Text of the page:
We found very strong indications that academic achievement is a consistent predictor of violence. In addition, other indicators of academic ability, such as reading, and measures of learning and learning disability also lean in this direction, though we have too few studies to say this with confidence about any particular academic skill. Further, measures of school attachment were also very consistently associated with violence, as were indicators of parental education, learning problems, school problems, and academic attainment.
Less certainty was achieved for answering our principal research question: whether these educational indicators predict violence per se, over and above their effect on offending more generally. The strongest support for the differential etiology of violence thesis is found in studies of academic achievement and learning. When we combine the comparisons of violent to nonviolent offenders across indices of grades, reading, math and learning, we see that the vast majority of studies report that violent offenders perform less well on academic measures than nonviolent offenders.
Another good prospect for a risk factor in the differential etiology of violence is broadly defined “school problems" A small number of studies shows that violent offenders have greater problems in school than nonviolent offenders, and our supplemental analyses Add Health data supported this conclusion as well. Important potential confounds have not yet been eliminated as rival hypotheses (GPA, chronic offending).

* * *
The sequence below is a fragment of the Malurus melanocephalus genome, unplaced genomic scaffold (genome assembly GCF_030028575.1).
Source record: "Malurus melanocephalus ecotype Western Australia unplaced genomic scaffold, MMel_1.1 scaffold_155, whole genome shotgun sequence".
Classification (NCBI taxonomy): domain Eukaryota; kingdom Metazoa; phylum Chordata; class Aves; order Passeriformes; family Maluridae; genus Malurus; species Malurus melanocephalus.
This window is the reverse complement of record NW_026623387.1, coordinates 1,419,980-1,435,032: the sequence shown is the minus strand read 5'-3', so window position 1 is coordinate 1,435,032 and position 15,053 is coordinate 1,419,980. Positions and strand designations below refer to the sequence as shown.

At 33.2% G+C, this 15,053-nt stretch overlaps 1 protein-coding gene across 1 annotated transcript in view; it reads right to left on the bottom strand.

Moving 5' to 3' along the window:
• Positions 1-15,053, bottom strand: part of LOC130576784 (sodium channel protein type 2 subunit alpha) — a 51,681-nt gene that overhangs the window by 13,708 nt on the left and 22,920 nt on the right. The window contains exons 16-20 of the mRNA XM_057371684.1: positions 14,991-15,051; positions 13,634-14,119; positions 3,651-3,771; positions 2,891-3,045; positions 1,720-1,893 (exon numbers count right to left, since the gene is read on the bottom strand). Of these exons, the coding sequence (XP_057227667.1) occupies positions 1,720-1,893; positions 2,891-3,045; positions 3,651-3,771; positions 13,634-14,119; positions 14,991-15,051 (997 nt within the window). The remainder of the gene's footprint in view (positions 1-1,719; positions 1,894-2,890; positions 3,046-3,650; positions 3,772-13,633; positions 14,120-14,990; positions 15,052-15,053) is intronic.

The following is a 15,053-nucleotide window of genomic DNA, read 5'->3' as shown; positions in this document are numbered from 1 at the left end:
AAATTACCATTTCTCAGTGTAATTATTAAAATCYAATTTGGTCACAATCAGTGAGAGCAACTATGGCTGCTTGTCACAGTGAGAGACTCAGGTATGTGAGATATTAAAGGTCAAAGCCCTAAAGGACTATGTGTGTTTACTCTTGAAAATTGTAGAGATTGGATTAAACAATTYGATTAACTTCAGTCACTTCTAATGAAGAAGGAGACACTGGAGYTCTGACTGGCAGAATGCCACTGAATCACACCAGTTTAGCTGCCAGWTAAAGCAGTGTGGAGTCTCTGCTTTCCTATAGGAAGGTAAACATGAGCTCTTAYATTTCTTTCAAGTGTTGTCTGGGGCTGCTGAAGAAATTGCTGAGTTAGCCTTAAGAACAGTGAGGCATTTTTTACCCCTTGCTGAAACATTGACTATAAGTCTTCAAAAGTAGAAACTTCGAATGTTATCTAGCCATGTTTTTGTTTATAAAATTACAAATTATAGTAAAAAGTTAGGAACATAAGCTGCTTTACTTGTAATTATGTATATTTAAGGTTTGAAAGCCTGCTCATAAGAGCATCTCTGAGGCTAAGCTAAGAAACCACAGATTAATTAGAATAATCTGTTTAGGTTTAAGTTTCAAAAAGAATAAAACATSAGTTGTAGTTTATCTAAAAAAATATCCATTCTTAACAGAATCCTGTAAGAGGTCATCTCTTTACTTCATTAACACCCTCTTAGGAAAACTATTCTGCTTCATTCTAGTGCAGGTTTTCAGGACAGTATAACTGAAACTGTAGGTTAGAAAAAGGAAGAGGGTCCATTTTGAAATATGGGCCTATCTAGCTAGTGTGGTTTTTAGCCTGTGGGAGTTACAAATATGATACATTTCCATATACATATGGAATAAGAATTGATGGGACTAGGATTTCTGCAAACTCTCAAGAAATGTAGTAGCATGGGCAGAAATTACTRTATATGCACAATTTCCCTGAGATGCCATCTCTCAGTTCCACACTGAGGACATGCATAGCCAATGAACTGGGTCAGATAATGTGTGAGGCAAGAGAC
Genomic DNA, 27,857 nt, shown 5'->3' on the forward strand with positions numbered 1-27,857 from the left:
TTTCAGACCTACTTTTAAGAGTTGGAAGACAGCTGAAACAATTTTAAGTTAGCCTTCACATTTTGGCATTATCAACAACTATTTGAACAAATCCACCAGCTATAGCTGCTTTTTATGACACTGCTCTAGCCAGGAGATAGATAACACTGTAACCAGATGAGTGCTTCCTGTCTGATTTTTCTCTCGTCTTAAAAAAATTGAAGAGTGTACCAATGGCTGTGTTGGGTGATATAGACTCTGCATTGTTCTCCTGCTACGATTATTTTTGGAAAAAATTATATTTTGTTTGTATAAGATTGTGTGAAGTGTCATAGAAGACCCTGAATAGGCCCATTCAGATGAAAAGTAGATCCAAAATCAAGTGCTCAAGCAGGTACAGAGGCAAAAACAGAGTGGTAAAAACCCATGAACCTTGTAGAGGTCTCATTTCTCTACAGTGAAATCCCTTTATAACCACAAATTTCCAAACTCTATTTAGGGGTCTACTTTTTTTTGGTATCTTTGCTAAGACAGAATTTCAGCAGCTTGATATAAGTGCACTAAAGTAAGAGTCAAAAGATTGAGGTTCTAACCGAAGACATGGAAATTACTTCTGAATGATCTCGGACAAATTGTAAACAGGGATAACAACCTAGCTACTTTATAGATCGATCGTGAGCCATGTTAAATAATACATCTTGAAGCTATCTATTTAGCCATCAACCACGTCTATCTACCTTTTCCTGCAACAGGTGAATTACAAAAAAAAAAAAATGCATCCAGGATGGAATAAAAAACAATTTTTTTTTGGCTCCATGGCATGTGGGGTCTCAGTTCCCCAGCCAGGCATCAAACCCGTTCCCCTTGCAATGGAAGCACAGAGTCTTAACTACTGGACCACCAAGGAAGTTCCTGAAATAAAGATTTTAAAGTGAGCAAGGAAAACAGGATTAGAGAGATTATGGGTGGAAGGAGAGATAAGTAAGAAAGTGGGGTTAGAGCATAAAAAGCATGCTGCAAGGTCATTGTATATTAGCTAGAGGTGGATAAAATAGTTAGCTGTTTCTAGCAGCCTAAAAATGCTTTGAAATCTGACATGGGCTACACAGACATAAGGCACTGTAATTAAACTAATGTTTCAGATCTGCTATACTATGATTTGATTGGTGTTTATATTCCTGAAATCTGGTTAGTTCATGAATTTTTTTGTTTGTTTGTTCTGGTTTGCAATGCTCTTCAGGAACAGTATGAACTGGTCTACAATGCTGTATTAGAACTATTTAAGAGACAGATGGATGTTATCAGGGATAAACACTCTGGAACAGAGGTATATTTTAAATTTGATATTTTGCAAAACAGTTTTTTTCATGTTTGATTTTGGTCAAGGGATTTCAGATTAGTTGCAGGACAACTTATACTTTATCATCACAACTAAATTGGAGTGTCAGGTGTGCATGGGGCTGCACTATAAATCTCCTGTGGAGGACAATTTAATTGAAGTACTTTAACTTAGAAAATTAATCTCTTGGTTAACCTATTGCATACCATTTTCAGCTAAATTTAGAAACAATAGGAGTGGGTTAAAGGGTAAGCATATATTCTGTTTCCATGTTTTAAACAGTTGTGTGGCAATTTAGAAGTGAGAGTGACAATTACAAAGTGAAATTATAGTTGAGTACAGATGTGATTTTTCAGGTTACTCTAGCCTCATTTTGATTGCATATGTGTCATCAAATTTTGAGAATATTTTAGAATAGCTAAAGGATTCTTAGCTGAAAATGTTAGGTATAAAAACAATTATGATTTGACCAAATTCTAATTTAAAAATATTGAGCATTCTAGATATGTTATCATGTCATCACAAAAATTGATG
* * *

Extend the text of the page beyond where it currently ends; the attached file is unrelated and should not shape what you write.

Parent education is clearly associated with violent behavior in children, and not so far associated with nonviolent offending, so we tentatively categorize is as a differential predictor of violence, but there are too few studies that shed light on the differential effects of parent education on violent compared to nonviolent offending to draw any conclusions from the existing literature. Our own analysis of Add Health data, presented here, however, suggests that parent education is lower among violent than nonviolent-only offenders, so we conclude that this remains a viable differential predictor of violent offending.
The findings about academic attainment are blurry but lean in favor of a differential association with violence. It is fairly clear from the literature that violent offenders have lower academic attainment than nonoffenders but consistent associations between academic attainment and nonviolent offending have not emerged. When compared, violent offenders usually have less schooling than nonviolent-only offenders. Our own analysis of NYS data suggested that the academic attainment was differentially associated with violence, so it remains a “good prospect"
Surprisingly, low school attachment was associated with violent behavior but seemed to be found in both violent and nonviolent-only offenders. There are too few studies to draw a conclusion about the differential etiology thesis, but the dual-dependent variable analysis suggests that it is not supported, so far, in the literature. As we earlier mentioned, we have no reason to expect school attachment to be differentially associated with violence, but the wealth of data indicating a correlation should not be dismissed.
Our findings have raised questions about whether some academic factors, such as reading, parent education and academic attainment, are associated with nonviolent offending at all. We are surprised at the paucity of studies that specifically look at the impact of educational factors on nonviolent-only offending. Our findings also beg the question of whether the association between academic factors and violence is simple and direct, or whether there are important mechanisms or mediating factors. We believe the existing literature already addresses concerns about certain potential confounding factors such as parent education and SES, but, due to the centrality of school in the lives of children, and the opportunities for intervention, detail about how school factors and violence are connected deserves significantly more attention than it has thus far received.